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Best Public Speakers: Studying Brené Brown

Updated: Apr 3

Brené Brown is an American professor, lecturer, author, and podcast host. Brown holds the Huffington Foundation’s Brené Brown Endowed Chair at the University of Houston's Graduate College of Social Work and is a visiting professor in management at McCombs School of Business at the University of Texas at Austin. She has spent her career studying courage, vulnerability, shame, and empathy and authored seven books including five New York Times best-sellers.

by Stephanie Bickel

best public speakers


  1. Strong Start / Storytelling: Brené tells stories and uses humor to engage the audience. She starts right out of the gate with a story to capture the audience’s attention. Brené continues this approach throughout the TED talk. (:00, 1:43)

  2. Confident voice: She projects voice, loud volume, low pitch. These are all qualities that lend to a credible and confident speaker. (:00)

  3. Facial expressions: Nice smile! Brené increases her personal connection with the audience and adds warmth to her presence with her larger than life smile and laughter. (:00)

  4. Eye Contact: She uses direct, engaging eye contact with all of her listeners. Brené keeps attention in one area for at least 3-5 seconds or through an entire thought. This approach helps make the entire audience feel important. (2:24)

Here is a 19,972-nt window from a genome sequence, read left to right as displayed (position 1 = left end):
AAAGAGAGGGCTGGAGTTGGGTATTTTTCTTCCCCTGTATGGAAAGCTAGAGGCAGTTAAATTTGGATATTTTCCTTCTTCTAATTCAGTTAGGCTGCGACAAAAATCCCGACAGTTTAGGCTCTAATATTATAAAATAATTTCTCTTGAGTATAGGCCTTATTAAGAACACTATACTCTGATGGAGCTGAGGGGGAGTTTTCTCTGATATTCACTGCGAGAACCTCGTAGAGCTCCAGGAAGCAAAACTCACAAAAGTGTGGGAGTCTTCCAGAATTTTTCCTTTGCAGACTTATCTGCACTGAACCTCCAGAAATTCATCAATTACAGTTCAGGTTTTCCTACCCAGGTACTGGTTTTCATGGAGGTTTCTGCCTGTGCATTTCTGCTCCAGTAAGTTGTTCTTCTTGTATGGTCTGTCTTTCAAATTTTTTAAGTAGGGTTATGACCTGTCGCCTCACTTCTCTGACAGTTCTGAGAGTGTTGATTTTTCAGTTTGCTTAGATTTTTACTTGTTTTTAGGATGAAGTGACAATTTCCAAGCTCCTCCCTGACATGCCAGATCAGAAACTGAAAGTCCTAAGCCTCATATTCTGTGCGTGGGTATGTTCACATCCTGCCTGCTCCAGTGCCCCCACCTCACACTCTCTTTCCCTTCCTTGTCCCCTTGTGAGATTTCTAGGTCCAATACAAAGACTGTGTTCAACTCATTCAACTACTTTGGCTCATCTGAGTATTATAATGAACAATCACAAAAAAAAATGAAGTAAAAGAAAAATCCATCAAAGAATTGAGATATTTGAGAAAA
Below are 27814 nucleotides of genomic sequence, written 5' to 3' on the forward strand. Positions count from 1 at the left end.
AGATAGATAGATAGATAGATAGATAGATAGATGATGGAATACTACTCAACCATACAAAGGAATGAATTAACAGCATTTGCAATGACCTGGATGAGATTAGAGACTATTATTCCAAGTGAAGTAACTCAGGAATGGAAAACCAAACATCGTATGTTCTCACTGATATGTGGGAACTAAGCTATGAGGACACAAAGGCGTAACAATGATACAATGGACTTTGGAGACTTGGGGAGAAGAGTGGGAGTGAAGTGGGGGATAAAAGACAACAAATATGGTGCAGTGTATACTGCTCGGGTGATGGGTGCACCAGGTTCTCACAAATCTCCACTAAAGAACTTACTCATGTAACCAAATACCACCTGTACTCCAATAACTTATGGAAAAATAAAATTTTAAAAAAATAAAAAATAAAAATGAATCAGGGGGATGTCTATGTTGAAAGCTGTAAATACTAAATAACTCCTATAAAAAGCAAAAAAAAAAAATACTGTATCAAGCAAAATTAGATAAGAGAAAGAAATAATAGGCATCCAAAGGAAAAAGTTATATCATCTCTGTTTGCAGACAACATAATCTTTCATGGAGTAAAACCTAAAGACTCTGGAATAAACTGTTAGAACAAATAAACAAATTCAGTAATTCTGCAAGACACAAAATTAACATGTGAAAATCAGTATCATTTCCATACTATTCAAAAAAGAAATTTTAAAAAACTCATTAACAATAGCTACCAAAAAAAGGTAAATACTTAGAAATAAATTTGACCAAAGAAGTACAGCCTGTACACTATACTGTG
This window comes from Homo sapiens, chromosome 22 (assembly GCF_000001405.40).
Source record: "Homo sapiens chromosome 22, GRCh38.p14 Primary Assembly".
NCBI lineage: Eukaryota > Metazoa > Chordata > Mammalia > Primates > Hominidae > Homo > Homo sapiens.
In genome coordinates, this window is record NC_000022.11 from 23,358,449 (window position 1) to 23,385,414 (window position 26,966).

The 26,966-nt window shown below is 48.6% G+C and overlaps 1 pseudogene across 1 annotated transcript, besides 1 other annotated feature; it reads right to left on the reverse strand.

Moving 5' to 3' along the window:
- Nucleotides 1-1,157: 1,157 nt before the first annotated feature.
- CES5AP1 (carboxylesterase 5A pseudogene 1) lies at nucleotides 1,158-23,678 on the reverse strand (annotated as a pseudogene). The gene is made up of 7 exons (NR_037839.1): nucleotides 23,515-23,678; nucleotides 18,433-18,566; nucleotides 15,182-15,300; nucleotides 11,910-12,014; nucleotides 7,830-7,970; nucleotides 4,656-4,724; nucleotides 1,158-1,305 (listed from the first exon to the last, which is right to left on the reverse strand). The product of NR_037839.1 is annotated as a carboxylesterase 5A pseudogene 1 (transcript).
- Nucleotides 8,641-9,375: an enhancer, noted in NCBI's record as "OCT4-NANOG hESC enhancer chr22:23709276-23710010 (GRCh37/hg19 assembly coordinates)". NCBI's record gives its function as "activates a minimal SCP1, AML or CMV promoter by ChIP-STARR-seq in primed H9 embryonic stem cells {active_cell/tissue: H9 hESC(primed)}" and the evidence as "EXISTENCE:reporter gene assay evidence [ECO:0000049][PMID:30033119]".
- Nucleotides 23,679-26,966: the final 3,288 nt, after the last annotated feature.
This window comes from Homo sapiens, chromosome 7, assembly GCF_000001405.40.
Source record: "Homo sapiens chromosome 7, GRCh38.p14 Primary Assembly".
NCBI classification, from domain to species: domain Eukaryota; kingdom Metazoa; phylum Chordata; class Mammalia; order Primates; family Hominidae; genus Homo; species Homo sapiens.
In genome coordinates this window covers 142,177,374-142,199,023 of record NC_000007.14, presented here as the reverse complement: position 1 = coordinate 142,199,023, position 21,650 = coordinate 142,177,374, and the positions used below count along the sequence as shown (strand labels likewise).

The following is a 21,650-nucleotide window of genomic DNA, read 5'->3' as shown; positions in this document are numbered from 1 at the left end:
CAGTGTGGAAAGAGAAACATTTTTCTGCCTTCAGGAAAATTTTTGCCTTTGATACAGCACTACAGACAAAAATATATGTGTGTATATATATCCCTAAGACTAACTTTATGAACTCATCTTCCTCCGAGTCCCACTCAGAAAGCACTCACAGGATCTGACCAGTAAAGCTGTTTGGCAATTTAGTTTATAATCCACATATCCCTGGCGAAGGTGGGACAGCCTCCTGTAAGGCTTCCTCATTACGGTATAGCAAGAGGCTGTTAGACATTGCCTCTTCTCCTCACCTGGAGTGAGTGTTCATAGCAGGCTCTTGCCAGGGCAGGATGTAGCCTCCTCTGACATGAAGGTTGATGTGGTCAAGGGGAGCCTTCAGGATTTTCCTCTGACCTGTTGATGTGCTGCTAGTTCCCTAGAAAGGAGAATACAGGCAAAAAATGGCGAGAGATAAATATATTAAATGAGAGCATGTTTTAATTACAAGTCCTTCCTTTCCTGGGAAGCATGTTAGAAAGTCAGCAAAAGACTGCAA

5. Vocal tone: Brené adapts vocal styles to match message being delivered. In the beginning, she uses an assertive / motivational style as she tells a story. When she talks about connection, she slows down and changes into a more consultative vocal style. (3:04)

  6. Gestures: She incorporates a variety of grand gestures when she wants to emphasize and support her message. Brené uses big, grand gestures to convey passion and energy about her topic. Using different, intentional gestures also creates a more dynamic delivery. (3:12, 3:32, 6:52, 7:12)

  7. Pace / Pause: Brené dramatically changes pace and uses longer pauses for emphasis when talking about vulnerability. By adding in silence, audiences become captivated as they wait for the next word(s) spoken. (9:34)

Strategies for improvement:

  1. Uses filler words / statements: She uses“so”, “Like”, “um”, “I’m going to talk to you today.”. To reduce filler words and statements, try to slow down and use the pause instead. (:00, :27, :37, 1:23)

  2. Touches hair / face: Brené has some nervous gestures. Keep hands away from touching hair and face to exude more confidence. (:12)

  3. Gestures: Her hands crossed in front of her body and she fidgets with fingers. Reset gestures back to neutral – down at side while standing - to demonstrate physical poise. (:18)

  4. Eye Contact: Brené occasionally looks down when she is thinking through what she wants to say. She loses her connection with the audience in these moments which could make her come across as more uncertain. (:50)

  5. Uptick: Sometimes her pitch is higher on the last word in a sentence, for example, “courage”. Ending in a higher pitch makes a statement sound more like a question to the audience. Think “assertive vocal style” and end statements in a lower pitch to convey conviction. (:57)


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